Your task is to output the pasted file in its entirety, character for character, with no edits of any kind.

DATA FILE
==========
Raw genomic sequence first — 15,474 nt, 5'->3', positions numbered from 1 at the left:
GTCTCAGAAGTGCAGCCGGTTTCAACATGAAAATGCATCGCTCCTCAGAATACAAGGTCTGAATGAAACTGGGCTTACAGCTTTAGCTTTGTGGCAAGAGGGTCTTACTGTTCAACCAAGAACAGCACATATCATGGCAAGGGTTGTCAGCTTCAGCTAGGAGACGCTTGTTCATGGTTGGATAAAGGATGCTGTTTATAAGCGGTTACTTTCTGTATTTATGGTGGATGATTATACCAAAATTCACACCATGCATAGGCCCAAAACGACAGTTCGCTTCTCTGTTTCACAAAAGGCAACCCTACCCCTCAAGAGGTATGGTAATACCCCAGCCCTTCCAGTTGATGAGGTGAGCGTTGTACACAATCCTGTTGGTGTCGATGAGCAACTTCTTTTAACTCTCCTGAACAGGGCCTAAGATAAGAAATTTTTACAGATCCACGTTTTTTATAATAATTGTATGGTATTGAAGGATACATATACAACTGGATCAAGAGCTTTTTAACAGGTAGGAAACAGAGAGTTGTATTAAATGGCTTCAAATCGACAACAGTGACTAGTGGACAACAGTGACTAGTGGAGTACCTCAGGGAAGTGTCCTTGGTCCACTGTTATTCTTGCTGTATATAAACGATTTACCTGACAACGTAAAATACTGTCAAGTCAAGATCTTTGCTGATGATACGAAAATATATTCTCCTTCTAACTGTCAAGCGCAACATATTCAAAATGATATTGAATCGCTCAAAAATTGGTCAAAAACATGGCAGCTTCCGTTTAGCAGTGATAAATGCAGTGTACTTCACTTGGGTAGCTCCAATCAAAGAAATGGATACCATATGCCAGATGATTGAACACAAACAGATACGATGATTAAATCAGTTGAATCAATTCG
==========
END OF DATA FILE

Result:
Raw genomic sequence first — 15,474 nt, 5'->3', positions numbered from 1 at the left:
GTCTCAGAAGTGCAGCCGGTTTCAACATGAAAATGCATCGCTCCTCAGAATACAAGGTCTGAATGAAACTGGGCTTACAGCTTTAGCTTTGTGGCAAGAGGGTCTTACTGTTCAACCAAGAACAGCACATATCATGGCAAGGGTTGTCAGCTTCAGCTAGGAGACGCTTGTTCATGGTTGGATAAAGGATGCTGTTTATAAGCGGTTACTTTCTGTATTTATGGTGGATGATTATACCAAAATTCACACCATGCATAGGCCCAAAACGACAGTTCGCTTCTCTGTTTCACAAAAGGCAACCCTACCCCTCAAGAGGTATGGTAATACCCCAGCCCTTCCAGTTGATGAGGTGAGCGTTGTACACAATCCTGTTGGTGTCGATGAGCAACTTCTTTTAACTCTCCTGAACAGGGCCTAAGATAAGAAATTTTTACAGATCCACGTTTTTTATAATAATTGTATGGTATTGAAGGATACATATACAACTGGATCAAGAGCTTTTTAACAGGTAGGAAACAGAGAGTTGTATTAAATGGCTTCAAATCGACAACAGTGACTAGTGGACAACAGTGACTAGTGGAGTACCTCAGGGAAGTGTCCTTGGTCCACTGTTATTCTTGCTGTATATAAACGATTTACCTGACAACGTAAAATACTGTCAAGTCAAGATCTTTGCTGATGATACGAAAATATATTCTCCTTCTAACTGTCAAGCGCAACATATTCAAAATGATATTGAATCGCTCAAAAATTGGTCAAAAACATGGCAGCTTCCGTTTAGCAGTGATAAATGCAGTGTACTTCACTTGGGTAGCTCCAATCAAAGAAATGGATACCATATGCCAGATGATTGAACACAAACAGATACGATGATTAAATCAGTTGAATCAATTCG